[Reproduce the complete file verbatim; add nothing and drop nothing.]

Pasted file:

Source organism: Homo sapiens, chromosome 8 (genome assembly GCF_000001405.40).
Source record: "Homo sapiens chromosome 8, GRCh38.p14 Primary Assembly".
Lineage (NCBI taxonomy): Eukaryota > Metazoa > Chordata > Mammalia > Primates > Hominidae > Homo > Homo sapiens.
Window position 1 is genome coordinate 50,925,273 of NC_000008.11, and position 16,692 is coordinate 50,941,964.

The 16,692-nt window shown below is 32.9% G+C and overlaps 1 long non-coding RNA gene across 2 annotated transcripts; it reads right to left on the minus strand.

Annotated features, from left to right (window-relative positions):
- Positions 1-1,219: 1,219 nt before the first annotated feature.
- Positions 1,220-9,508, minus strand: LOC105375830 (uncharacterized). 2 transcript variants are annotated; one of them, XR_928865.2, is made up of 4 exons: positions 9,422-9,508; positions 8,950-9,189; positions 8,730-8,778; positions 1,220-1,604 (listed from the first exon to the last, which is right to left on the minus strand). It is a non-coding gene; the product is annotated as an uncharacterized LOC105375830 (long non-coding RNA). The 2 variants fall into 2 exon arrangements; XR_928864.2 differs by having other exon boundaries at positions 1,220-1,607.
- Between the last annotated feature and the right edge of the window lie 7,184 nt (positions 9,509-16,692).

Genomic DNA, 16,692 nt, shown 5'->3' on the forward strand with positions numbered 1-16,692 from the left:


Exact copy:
Source organism: Homo sapiens, chromosome 8 (genome assembly GCF_000001405.40).
Source record: "Homo sapiens chromosome 8, GRCh38.p14 Primary Assembly".
Lineage (NCBI taxonomy): Eukaryota > Metazoa > Chordata > Mammalia > Primates > Hominidae > Homo > Homo sapiens.
Window position 1 is genome coordinate 50,925,273 of NC_000008.11, and position 16,692 is coordinate 50,941,964.

The 16,692-nt window shown below is 32.9% G+C and overlaps 1 long non-coding RNA gene across 2 annotated transcripts; it reads right to left on the minus strand.

Annotated features, from left to right (window-relative positions):
- Positions 1-1,219: 1,219 nt before the first annotated feature.
- Positions 1,220-9,508, minus strand: LOC105375830 (uncharacterized). 2 transcript variants are annotated; one of them, XR_928865.2, is made up of 4 exons: positions 9,422-9,508; positions 8,950-9,189; positions 8,730-8,778; positions 1,220-1,604 (listed from the first exon to the last, which is right to left on the minus strand). It is a non-coding gene; the product is annotated as an uncharacterized LOC105375830 (long non-coding RNA). The 2 variants fall into 2 exon arrangements; XR_928864.2 differs by having other exon boundaries at positions 1,220-1,607.
- Between the last annotated feature and the right edge of the window lie 7,184 nt (positions 9,509-16,692).

Genomic DNA, 16,692 nt, shown 5'->3' on the forward strand with positions numbered 1-16,692 from the left: